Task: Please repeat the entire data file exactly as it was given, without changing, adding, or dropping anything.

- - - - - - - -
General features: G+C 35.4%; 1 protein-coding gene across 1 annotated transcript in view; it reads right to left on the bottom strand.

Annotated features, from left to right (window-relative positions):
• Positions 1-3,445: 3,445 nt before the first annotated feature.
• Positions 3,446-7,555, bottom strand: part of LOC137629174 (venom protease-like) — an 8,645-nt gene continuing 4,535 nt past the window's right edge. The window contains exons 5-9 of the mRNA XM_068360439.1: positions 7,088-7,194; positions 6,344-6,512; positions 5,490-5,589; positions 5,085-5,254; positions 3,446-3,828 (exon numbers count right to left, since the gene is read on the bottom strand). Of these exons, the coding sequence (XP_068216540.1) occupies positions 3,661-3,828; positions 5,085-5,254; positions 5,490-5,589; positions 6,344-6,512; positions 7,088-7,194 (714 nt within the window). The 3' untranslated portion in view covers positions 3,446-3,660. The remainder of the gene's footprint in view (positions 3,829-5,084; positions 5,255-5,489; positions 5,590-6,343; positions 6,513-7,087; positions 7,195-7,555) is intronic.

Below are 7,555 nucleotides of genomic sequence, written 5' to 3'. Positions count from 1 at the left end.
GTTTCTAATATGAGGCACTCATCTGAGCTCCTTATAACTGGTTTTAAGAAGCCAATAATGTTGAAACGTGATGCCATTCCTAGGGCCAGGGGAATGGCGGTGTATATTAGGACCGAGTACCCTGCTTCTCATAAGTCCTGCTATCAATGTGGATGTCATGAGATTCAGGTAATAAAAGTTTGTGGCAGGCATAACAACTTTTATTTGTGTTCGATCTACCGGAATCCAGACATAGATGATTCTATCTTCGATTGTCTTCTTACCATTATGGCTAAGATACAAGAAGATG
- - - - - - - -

General features: G+C 35.4%; 1 protein-coding gene across 1 annotated transcript in view; it reads right to left on the bottom strand.

Annotated features, from left to right (window-relative positions):
• Positions 1-3,445: 3,445 nt before the first annotated feature.
• Positions 3,446-7,555, bottom strand: part of LOC137629174 (venom protease-like) — an 8,645-nt gene continuing 4,535 nt past the window's right edge. The window contains exons 5-9 of the mRNA XM_068360439.1: positions 7,088-7,194; positions 6,344-6,512; positions 5,490-5,589; positions 5,085-5,254; positions 3,446-3,828 (exon numbers count right to left, since the gene is read on the bottom strand). Of these exons, the coding sequence (XP_068216540.1) occupies positions 3,661-3,828; positions 5,085-5,254; positions 5,490-5,589; positions 6,344-6,512; positions 7,088-7,194 (714 nt within the window). The 3' untranslated portion in view covers positions 3,446-3,660. The remainder of the gene's footprint in view (positions 3,829-5,084; positions 5,255-5,489; positions 5,590-6,343; positions 6,513-7,087; positions 7,195-7,555) is intronic.

Below are 7,555 nucleotides of genomic sequence, written 5' to 3'. Positions count from 1 at the left end.
GTTTCTAATATGAGGCACTCATCTGAGCTCCTTATAACTGGTTTTAAGAAGCCAATAATGTTGAAACGTGATGCCATTCCTAGGGCCAGGGGAATGGCGGTGTATATTAGGACCGAGTACCCTGCTTCTCATAAGTCCTGCTATCAATGTGGATGTCATGAGATTCAGGTAATAAAAGTTTGTGGCAGGCATAACAACTTTTATTTGTGTTCGATCTACCGGAATCCAGACATAGATGATTCTATCTTCGATTGTCTTCTTACCATTATGGCTAAGATACAAGAAGATG